having our students read a variety of texts, perhaps including your own, is far superior to having them listen to your lectures. This is especially important for a digital generation that reads far too little. If we can do something as educators we would like to increase literacy, not decrease it…the thought of the exact same social justice course being taught in various philosophy departments across the country is downright scary — something out of a dystopian novel

I would have said that teaching social justice at all and requiring students to take it at many universities was something out of a dystopian novel.  In fact, the whole concept of social justice, wherein it is justified that certain groups can use the coercive force of government to get whatever they may fancy merely by declaring that there is a right to it (e.g. health care), actually underlies a number of dystopian novels.

Postscript #1:  If find it hilarious that the SJSU rejects Harvard-created course materials because they are the product of white privilege.  I cannot speak to Harvard undergrad, but my son is at Amherst which could certainly be lumped into the same category (any college named after an early proponent of biological warfare against Native Americans has to be up there in the white privilege category).  My son actually gave up his earlier plan to study history when he looked at the course catalog.  It was impossible to simply study, say, the political and economic history of Western Europe.  All the courses are such things as "the role of women in the development of Paraguayan aboriginal rights."

Postscript #2:  I don't have the larger context for this letter but it strikes me the professor is stuck in the typical leftist technocratic top-down and centralized single mandated approach to anything.  Why is it that online courses would end up with no viewpoint or content competition?  The Internet has increased the access of most people to a diversity of ideas that go beyond what they got in the morning fish-wrap and from Uncle Walter on TV.  Why would it have the opposite effect in education?  Or perhaps that is what the professor is worried about, a loss of control of the education message by the current academic elite, to be feared in the same way the Left hates Fox News.

Rich People Acting Like Babies

I don't pay much attention to TV and entertainment news, but I found myself kind of fascinated by this train wreck.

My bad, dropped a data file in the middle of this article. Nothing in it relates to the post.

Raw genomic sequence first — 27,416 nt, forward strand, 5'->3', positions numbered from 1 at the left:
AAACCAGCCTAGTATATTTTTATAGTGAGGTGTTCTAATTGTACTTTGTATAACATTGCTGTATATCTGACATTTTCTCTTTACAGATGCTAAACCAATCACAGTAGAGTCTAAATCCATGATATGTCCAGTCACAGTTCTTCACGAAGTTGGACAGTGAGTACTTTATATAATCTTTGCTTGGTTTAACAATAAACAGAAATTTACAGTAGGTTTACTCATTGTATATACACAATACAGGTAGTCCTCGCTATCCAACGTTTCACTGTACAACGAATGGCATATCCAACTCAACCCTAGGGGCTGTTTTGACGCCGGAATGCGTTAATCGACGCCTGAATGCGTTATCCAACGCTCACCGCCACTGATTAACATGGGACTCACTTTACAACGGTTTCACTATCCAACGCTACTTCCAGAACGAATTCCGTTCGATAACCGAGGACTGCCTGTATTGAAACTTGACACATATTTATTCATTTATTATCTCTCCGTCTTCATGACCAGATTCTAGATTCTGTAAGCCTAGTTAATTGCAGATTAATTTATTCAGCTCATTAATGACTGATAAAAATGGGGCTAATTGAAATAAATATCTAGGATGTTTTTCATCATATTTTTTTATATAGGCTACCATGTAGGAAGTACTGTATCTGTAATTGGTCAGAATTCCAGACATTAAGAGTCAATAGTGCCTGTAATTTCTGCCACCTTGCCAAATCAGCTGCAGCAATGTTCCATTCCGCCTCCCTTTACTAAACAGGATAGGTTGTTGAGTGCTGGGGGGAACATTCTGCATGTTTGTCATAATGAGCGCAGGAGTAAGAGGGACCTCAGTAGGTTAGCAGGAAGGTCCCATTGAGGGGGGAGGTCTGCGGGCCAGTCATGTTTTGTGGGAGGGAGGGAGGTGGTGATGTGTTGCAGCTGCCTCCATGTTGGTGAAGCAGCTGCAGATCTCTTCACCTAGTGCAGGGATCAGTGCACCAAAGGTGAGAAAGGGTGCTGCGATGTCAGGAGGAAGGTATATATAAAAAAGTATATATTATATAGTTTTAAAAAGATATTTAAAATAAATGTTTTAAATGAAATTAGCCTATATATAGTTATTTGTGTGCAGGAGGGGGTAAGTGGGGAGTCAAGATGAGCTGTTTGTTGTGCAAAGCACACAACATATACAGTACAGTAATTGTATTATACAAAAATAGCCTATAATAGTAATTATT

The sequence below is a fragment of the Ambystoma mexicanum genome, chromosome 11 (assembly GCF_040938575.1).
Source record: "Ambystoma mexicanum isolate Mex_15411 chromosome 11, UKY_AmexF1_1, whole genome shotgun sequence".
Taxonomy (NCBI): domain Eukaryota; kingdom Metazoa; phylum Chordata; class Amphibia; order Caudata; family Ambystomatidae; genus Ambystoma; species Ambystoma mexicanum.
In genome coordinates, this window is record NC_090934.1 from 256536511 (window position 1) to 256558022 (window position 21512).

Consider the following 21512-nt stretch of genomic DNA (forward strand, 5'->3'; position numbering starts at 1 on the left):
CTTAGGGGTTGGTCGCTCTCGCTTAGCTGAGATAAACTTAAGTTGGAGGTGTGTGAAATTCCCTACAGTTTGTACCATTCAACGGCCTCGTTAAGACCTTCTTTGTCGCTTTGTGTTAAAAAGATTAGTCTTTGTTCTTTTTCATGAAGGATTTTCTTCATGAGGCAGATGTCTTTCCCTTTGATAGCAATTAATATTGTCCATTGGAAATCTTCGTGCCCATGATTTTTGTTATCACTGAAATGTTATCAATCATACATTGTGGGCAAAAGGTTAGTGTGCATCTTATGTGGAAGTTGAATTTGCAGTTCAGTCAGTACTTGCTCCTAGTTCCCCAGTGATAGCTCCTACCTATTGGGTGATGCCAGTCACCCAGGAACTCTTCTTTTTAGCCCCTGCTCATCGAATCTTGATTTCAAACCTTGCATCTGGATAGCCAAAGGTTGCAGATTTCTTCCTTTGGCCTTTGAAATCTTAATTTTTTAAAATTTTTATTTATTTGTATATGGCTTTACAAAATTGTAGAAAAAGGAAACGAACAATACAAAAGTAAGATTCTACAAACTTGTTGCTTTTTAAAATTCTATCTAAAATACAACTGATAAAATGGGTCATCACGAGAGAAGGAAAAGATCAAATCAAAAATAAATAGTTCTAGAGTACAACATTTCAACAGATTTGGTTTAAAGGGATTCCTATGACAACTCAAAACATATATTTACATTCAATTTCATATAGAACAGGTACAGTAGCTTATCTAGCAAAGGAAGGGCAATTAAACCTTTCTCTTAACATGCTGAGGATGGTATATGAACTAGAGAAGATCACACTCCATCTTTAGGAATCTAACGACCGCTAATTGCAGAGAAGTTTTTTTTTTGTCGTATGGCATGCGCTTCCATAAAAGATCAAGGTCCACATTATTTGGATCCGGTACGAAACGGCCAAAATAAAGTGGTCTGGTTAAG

I was amazed at the stakes, how many hundreds of millions of dollars were on the line, based on small changes in the perceived likability of certain talking heads.

But I was even more amazed by how juvenile, thin-skinned, and emotionally-immature people making 10 million + salaries could be.  One woman, who had a reputation as a serious journalist (at least until she took a job on a morning show) breaks down into tears and goes into a year-long depression because she lost her job -- and was effectively given a $12 million severance, a figure well north of my lifetime cumulative income.  Jeez, who in this day and age has not lost a job, likely with no more to show for it than a box of their personal items and a security escort to the door?  Reading this thing I just wanted to keep shouting "grow the f*ck up!"

How Freedom Dies

This way:

For four years, Mr. Obama has benefited at least in part from the reluctance of Mr. Bush’s most virulent critics to criticize a Democratic president. Some liberals acknowledged in recent days that they were willing to accept policies they once would have deplored as long as they were in Mr. Obama’s hands, not Mr. Bush’s.

“We trust the president,” former Gov. Jennifer Granholm of Michigan said on Current TV. “And if this was Bush, I think that we would all be more up in arms because we wouldn’t trust that he would strike in a very targeted way and try to minimize damage rather than contain collateral damage.”

Dear Ms. Granholm, I have a clue for you:  You have allowed the precedent to be set, which means everyone in the future who occupies the White House will claim this same power, whether you trust them or not.  I personally think you are insane to have some special trust that Obama is minimizing collateral damage, particularly given his Orwellian refusal to acknowledge innocent deaths as innocent.  What is he doing, steering the drones himself?   But it is more insane to give the government power solely because the person who occupies the White House this micro-second is someone in whom you have particular faith.  What happens in the next micro-second?  Sorry, doesn't matter, it will be too late.

Cost vs. Value-Based Pricing

Cost-based pricing would say that digital media streamed to the home should always be less expensive than the same media delivered on physical disks in boxes delivered by UPS.

Value-based pricing says that someone with a Roku who wants to see a show right now, not two days from now, and doesn't have a DVD player and doesn't want to hassle with putting disks in and out to get through a whole season of a TV show might pay more for the digital delivery.

Sometimes cost-based pricing rules.  Sometimes value-based pricing dominates.  Sometimes pricing is weird due to temporary scarcity or gluts.  Sometimes pricing is inexplicable.  Which is this (click to enlarge):

Entire Season on physical DVD's with free Amazon Prime delivery:  $13.99

Entire Season streamed digitally:  $22.99

Since I like to buy the disks and then rip them to my video server at home running XBMC, I was happy to get the disks inexpensively.